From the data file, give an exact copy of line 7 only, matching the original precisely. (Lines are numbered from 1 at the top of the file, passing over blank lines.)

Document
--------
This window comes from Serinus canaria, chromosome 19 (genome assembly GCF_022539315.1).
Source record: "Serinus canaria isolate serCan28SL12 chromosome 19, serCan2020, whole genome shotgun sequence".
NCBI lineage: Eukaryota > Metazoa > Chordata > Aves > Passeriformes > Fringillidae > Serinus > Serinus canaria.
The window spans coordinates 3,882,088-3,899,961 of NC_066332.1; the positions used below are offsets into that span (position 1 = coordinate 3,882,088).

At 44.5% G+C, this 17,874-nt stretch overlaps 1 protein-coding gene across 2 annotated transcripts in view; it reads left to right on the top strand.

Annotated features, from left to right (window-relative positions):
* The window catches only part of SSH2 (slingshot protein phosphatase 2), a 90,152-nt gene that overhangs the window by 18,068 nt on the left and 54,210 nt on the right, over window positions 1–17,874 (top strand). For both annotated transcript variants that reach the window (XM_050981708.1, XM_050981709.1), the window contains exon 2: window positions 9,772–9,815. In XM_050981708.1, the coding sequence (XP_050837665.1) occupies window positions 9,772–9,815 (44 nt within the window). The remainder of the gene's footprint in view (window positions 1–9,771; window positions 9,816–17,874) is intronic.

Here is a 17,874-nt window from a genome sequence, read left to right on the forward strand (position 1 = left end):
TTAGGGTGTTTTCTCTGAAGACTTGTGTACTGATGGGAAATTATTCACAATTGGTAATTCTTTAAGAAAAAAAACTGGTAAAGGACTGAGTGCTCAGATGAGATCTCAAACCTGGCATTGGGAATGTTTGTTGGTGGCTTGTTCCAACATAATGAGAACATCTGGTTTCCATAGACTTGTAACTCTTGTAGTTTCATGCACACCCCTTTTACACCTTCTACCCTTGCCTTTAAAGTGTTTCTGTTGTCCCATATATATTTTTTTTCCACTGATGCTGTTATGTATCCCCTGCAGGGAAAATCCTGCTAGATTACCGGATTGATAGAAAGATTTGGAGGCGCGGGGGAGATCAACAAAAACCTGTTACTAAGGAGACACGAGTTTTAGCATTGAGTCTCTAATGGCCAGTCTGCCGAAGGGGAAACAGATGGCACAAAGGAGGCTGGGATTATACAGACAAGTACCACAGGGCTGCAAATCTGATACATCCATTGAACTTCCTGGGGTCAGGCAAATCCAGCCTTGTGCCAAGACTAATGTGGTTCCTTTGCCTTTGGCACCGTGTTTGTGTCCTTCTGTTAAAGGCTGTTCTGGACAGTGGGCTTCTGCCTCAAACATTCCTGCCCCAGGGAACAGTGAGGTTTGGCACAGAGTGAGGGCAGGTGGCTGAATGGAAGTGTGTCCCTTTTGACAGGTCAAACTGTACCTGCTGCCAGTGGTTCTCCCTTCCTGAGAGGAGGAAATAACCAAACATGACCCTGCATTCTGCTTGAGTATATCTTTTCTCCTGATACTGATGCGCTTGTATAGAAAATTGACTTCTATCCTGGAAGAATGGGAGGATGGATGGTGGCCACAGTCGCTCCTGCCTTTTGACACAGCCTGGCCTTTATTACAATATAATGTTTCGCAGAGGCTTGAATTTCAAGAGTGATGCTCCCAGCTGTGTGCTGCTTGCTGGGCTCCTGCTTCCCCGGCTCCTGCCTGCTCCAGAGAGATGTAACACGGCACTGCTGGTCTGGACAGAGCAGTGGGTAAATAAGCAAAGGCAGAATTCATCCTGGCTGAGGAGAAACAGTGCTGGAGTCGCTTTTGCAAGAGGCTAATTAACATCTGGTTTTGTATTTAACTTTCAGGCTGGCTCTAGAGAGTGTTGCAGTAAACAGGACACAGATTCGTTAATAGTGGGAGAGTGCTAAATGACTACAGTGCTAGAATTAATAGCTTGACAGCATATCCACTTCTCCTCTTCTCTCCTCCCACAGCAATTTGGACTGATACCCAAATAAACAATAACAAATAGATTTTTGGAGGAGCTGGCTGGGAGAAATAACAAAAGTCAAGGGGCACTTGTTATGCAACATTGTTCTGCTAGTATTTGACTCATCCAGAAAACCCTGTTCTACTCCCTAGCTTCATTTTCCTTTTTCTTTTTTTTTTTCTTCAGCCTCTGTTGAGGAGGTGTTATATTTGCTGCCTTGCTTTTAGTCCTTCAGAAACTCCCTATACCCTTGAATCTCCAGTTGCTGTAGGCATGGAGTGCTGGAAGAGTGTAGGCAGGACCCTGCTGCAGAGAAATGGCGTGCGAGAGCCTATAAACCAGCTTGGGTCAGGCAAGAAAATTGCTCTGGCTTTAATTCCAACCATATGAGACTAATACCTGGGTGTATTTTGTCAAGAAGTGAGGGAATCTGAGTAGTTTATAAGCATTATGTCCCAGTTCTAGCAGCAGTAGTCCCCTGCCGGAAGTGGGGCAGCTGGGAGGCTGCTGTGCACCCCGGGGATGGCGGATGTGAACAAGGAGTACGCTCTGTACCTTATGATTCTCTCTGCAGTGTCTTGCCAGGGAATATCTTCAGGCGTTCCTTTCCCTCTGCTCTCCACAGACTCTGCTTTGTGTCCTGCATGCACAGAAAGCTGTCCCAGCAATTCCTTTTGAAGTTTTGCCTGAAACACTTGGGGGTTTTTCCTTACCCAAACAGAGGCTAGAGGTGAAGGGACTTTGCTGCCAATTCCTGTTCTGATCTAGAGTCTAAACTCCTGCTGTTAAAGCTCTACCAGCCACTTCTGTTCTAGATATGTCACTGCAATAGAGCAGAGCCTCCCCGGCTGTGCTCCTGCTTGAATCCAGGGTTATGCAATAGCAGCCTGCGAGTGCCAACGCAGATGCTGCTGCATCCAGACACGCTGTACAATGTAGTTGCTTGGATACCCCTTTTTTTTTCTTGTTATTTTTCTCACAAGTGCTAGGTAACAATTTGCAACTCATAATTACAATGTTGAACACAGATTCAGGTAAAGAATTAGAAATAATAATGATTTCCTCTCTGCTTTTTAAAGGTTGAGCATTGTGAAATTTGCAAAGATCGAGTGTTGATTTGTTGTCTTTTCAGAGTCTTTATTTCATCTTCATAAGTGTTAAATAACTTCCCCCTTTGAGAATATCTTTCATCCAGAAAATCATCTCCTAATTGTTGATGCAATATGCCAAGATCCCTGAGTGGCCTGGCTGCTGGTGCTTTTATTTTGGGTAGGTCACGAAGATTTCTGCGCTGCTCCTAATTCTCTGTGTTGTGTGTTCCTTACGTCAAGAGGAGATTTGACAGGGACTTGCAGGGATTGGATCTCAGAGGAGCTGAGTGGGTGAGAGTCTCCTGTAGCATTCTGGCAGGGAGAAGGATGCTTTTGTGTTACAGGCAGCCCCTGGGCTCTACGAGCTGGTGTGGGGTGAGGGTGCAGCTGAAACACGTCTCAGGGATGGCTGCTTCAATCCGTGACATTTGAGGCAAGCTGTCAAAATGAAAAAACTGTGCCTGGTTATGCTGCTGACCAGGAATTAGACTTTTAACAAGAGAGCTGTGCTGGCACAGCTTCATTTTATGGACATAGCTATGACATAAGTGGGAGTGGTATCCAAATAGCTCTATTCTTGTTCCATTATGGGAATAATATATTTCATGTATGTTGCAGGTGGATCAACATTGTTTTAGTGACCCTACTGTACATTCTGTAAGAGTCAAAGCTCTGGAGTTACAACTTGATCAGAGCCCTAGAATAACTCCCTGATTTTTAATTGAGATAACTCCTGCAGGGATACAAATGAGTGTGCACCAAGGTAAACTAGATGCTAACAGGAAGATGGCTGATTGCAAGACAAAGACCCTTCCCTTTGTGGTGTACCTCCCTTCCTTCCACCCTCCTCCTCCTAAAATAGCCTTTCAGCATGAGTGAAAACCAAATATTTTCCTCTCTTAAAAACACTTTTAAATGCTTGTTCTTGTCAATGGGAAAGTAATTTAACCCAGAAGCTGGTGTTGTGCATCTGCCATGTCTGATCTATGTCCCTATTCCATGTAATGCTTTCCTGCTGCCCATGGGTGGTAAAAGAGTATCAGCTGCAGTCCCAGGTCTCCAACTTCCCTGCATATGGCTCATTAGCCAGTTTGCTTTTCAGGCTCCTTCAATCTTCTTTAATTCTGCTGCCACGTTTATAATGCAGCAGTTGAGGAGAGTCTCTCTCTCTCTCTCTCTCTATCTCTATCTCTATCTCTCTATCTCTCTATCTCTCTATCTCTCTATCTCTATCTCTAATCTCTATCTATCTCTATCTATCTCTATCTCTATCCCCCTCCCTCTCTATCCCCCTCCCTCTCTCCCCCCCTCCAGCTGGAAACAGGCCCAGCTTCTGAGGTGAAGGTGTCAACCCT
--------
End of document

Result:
* The window catches only part of SSH2 (slingshot protein phosphatase 2), a 90,152-nt gene that overhangs the window by 18,068 nt on the left and 54,210 nt on the right, over window positions 1–17,874 (top strand). For both annotated transcript variants that reach the window (XM_050981708.1, XM_050981709.1), the window contains exon 2: window positions 9,772–9,815. In XM_050981708.1, the coding sequence (XP_050837665.1) occupies window positions 9,772–9,815 (44 nt within the window). The remainder of the gene's footprint in view (window positions 1–9,771; window positions 9,816–17,874) is intronic.